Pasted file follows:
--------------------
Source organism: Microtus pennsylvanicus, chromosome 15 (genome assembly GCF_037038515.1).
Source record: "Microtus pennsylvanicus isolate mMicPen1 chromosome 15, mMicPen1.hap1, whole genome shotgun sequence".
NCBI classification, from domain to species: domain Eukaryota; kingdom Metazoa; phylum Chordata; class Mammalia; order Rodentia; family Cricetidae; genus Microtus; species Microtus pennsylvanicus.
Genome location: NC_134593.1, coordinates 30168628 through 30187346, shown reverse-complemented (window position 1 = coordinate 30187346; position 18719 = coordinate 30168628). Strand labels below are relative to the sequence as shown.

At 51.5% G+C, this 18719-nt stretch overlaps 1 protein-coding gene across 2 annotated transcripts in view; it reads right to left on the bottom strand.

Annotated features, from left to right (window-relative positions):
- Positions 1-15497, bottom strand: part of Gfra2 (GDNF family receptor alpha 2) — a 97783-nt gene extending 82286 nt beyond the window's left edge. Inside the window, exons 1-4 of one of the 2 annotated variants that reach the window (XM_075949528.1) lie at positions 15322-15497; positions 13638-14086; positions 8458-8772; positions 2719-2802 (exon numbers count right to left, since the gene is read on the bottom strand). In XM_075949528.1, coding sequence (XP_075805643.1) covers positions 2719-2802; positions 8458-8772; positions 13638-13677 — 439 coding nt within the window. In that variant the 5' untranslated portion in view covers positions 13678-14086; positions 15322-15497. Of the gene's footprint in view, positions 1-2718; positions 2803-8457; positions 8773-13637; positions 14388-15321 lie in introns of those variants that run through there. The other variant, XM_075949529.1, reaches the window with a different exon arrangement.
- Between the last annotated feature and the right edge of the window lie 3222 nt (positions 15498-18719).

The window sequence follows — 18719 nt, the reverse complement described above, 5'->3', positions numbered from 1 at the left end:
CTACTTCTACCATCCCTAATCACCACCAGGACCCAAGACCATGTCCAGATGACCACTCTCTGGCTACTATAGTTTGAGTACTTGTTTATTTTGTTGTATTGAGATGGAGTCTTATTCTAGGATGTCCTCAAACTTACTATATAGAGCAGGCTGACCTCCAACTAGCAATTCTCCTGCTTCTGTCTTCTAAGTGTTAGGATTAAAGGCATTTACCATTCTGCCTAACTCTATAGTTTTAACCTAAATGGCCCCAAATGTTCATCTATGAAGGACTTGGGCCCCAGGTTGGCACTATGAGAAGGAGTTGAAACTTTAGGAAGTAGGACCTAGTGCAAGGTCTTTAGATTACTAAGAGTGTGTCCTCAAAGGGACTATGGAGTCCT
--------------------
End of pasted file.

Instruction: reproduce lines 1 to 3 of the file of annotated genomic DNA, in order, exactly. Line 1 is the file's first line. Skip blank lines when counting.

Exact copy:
Source organism: Microtus pennsylvanicus, chromosome 15 (genome assembly GCF_037038515.1).
Source record: "Microtus pennsylvanicus isolate mMicPen1 chromosome 15, mMicPen1.hap1, whole genome shotgun sequence".
NCBI classification, from domain to species: domain Eukaryota; kingdom Metazoa; phylum Chordata; class Mammalia; order Rodentia; family Cricetidae; genus Microtus; species Microtus pennsylvanicus.